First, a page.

No Pineapple Left Behind [official site] is nominally about magical teachers managing a farcical school, but in reality it’s a grim indictment of an education system which prioritises funding and grades over personal development. This means that gags about casting spells to transform unruly pupils into obedient but homogeneous pineapples are about as far as the humour goes, at least in the very early alpha version I’ve been playing. In other words, if you’re here solely because of fruit-based gags, you either need to adjust your expectations or walk away now.
It’s not a funny game once you’re past the initial sight of pineapples bobbing dutifully around a classroom, and nor, I think, is it meant to be. Its concerns are schools’s stretched resources and the theoretical consequences of this upon their kids. Sure, a cheap teacher helps keep the doors open for longer, but they’re unlike to give their pupils a high quality education, so grades will remain middling. On the other side of the coin, a kid who’s preoccupied by a crush and tons of friends isn’t going to have his or her mind on their work. Unless the quality of teaching is exceptional, they’ll bring average grades down, and the school gets less money.
A solution of sorts is to cast ‘spells’ which change the students’ goals, whether it’s to give up on a getting an A in a class they’re hopeless at or to remove their positive or negative feelings towards others. Then they’re more compliant, then they score better. They might even turn into pineapples, and then you’ll never have to worry about them acting up again. Presuming you’re a stone-hearted bureaucrat, anyway.
Like the late Littleloud’s ingenious (and disbarred from the App Store) Sweatshop, No Pineapple Left Behind plays on our natural inclination to follow directives and make numbers go up, leaving human concern about the consequences a distant second to meeting goals. You don’t, at least in this two-level build, need to care, but depending on how much you commune with your misanthropic side, you’ll probably begin to. When you cast a spell to stop someone crushing on another student who isn’t interested, what are you doing, really? Are you magicking away those profound human feelings, and is that right? And maybe you’re not magicking them away, not really. Maybe you’re just ordering that kid to ignore her feelings and get on with her exercises. Is teaching about improving pupils’ lives, or teachers’? How do you feel about yourself?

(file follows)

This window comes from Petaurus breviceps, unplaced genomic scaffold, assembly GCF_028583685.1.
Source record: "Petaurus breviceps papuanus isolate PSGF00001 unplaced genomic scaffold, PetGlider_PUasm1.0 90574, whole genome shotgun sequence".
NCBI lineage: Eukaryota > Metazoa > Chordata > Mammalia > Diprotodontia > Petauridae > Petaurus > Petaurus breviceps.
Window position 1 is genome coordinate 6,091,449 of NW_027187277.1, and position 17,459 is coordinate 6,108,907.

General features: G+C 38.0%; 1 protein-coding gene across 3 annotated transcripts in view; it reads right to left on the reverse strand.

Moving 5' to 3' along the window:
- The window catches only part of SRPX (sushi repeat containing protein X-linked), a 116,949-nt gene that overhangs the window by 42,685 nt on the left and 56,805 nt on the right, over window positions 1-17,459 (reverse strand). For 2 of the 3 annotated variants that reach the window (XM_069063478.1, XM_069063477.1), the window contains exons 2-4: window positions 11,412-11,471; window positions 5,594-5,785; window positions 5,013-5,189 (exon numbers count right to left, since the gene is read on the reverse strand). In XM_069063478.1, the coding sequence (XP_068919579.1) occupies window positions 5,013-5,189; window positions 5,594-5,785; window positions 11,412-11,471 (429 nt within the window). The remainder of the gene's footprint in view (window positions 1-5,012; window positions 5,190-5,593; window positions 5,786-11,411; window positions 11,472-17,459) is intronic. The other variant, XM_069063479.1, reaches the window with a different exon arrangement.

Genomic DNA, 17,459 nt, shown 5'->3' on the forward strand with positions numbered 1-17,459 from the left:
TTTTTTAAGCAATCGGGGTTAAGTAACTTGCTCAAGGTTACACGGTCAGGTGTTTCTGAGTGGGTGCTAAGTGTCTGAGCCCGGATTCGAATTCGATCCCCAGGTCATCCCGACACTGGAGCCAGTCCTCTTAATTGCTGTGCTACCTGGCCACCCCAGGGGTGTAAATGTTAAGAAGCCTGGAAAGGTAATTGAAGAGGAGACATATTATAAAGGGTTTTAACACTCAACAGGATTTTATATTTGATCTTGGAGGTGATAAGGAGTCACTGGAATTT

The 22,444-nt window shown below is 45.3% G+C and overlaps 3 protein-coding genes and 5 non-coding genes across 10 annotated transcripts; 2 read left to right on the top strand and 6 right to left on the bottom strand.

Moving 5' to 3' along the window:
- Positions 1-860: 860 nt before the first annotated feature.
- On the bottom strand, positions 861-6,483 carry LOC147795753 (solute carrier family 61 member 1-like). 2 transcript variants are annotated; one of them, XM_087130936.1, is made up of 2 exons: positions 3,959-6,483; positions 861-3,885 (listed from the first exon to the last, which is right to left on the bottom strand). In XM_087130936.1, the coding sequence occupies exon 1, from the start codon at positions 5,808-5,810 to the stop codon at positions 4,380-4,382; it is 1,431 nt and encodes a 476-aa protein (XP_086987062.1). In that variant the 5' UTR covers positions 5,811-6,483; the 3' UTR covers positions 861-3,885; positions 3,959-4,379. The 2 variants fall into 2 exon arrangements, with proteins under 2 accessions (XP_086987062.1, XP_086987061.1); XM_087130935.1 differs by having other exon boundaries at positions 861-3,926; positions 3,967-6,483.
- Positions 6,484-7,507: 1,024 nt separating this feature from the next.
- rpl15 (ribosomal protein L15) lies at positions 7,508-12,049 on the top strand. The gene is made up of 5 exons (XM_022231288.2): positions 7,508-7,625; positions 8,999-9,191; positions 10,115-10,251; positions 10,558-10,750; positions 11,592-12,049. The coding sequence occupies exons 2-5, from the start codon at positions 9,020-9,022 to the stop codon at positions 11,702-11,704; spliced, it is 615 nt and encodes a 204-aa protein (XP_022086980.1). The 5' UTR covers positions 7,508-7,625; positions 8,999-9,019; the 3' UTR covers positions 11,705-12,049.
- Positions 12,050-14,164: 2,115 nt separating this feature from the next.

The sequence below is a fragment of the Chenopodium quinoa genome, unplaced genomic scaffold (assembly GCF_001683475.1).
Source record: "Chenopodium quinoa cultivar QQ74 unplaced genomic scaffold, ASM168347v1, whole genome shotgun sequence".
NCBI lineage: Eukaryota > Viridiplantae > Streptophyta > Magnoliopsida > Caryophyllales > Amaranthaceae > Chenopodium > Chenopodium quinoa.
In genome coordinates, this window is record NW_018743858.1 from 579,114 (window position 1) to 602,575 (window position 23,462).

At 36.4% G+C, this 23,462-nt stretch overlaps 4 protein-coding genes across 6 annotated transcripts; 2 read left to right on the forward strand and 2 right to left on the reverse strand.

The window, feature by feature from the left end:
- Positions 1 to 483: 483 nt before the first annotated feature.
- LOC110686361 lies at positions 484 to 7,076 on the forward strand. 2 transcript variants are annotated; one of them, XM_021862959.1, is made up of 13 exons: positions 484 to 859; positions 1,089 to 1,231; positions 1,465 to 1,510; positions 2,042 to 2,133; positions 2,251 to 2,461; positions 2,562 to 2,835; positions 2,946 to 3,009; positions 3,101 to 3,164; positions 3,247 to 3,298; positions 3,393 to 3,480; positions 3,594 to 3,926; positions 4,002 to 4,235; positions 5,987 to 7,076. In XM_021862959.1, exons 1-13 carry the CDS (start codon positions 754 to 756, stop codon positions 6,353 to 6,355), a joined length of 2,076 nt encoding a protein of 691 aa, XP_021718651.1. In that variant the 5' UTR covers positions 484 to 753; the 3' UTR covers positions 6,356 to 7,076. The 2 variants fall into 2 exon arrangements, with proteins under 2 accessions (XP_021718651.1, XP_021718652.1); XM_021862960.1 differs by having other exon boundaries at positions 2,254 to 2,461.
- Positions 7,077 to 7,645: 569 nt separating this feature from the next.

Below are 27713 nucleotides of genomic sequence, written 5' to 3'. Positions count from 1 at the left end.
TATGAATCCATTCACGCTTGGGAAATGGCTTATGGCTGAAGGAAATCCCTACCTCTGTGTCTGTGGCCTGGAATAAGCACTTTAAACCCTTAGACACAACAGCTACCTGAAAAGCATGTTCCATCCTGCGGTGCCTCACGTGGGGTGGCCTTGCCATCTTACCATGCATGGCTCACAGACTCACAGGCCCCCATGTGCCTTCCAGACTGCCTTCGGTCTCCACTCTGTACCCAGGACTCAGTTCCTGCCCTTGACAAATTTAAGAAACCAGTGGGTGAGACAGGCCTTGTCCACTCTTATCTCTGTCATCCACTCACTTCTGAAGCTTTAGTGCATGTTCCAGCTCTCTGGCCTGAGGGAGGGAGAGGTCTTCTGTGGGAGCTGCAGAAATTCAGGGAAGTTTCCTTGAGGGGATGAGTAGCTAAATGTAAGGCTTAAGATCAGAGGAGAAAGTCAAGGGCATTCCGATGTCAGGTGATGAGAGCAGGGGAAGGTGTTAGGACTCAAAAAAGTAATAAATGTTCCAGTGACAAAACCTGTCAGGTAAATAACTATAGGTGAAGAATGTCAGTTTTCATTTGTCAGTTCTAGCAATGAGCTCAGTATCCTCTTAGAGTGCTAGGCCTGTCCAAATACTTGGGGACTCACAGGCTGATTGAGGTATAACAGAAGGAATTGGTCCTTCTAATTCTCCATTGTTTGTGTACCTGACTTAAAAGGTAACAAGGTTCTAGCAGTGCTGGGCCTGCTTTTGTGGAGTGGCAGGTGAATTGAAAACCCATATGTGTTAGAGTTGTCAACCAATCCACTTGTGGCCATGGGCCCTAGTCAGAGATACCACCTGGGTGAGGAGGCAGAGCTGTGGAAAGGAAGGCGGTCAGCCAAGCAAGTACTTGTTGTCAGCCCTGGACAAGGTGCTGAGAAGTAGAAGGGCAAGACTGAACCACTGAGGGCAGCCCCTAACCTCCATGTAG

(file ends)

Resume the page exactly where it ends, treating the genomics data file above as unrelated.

The structure for this is a simple, and in its current, two-level alpha build, slightly rickety, management game. There’s no construction or anything like that, but instead resources are focused around teachers. The day is divided into (at least in this build) two or three classes, in each of which you’re choosing a lesson type: sitting the kids in front of an educational video will spare your teachers’ limited energy, but places a ceiling on grades. More interactive lessons may cause teacher burn-out, and have a higher chance of failure. Is this risk worth it? Meanwhile, students demonstrating behaviour that is antithetical to attentive study can be individually targeted with ‘lasers’ that can remove these attributes, but again at the cost of teacher energy.
It’s also at the cost of a pupil’s humanity: wipe too much of this away and you’ve got another mute, unprotesting pineapple on your hands. Maybe it wasn’t such a good thing to magic away all his friendships after all. And maybe if you hadn’t knackered out your teachers by having them relentlessly laser away students’ feelings, all your lessons wouldn’t be failing and the cashpot wouldn’t be empty.